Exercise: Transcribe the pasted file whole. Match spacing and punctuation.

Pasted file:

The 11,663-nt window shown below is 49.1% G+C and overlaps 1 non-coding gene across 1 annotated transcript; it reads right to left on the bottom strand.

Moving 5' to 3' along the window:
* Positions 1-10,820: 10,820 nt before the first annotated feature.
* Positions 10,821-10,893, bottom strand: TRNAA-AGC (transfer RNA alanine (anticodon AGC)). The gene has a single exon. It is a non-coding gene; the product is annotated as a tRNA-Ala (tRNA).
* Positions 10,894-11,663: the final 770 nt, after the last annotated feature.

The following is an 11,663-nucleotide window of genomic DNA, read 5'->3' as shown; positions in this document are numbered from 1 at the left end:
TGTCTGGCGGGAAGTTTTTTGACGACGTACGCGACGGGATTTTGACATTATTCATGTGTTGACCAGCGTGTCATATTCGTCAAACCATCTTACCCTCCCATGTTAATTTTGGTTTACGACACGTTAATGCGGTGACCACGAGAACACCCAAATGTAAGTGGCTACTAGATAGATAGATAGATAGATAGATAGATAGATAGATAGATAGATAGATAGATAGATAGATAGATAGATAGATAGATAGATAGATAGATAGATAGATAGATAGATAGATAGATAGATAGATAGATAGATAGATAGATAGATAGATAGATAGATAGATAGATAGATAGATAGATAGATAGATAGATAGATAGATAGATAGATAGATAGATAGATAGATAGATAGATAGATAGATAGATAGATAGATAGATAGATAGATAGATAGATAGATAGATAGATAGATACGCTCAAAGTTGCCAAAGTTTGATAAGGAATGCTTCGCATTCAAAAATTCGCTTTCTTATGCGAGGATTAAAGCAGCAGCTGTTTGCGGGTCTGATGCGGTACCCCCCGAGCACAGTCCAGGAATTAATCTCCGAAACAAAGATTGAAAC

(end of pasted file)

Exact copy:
The 11,663-nt window shown below is 49.1% G+C and overlaps 1 non-coding gene across 1 annotated transcript; it reads right to left on the bottom strand.

Moving 5' to 3' along the window:
* Positions 1-10,820: 10,820 nt before the first annotated feature.
* Positions 10,821-10,893, bottom strand: TRNAA-AGC (transfer RNA alanine (anticodon AGC)). The gene has a single exon. It is a non-coding gene; the product is annotated as a tRNA-Ala (tRNA).
* Positions 10,894-11,663: the final 770 nt, after the last annotated feature.

The following is an 11,663-nucleotide window of genomic DNA, read 5'->3' as shown; positions in this document are numbered from 1 at the left end:
TGTCTGGCGGGAAGTTTTTTGACGACGTACGCGACGGGATTTTGACATTATTCATGTGTTGACCAGCGTGTCATATTCGTCAAACCATCTTACCCTCCCATGTTAATTTTGGTTTACGACACGTTAATGCGGTGACCACGAGAACACCCAAATGTAAGTGGCTACTAGATAGATAGATAGATAGATAGATAGATAGATAGATAGATAGATAGATAGATAGATAGATAGATAGATAGATAGATAGATAGATAGATAGATAGATAGATAGATAGATAGATAGATAGATAGATAGATAGATAGATAGATAGATAGATAGATAGATAGATAGATAGATAGATAGATAGATAGATAGATAGATAGATAGATAGATAGATAGATAGATAGATAGATAGATAGATAGATAGATAGATAGATAGATAGATAGATAGATAGATAGATAGATAGATACGCTCAAAGTTGCCAAAGTTTGATAAGGAATGCTTCGCATTCAAAAATTCGCTTTCTTATGCGAGGATTAAAGCAGCAGCTGTTTGCGGGTCTGATGCGGTACCCCCCGAGCACAGTCCAGGAATTAATCTCCGAAACAAAGATTGAAAC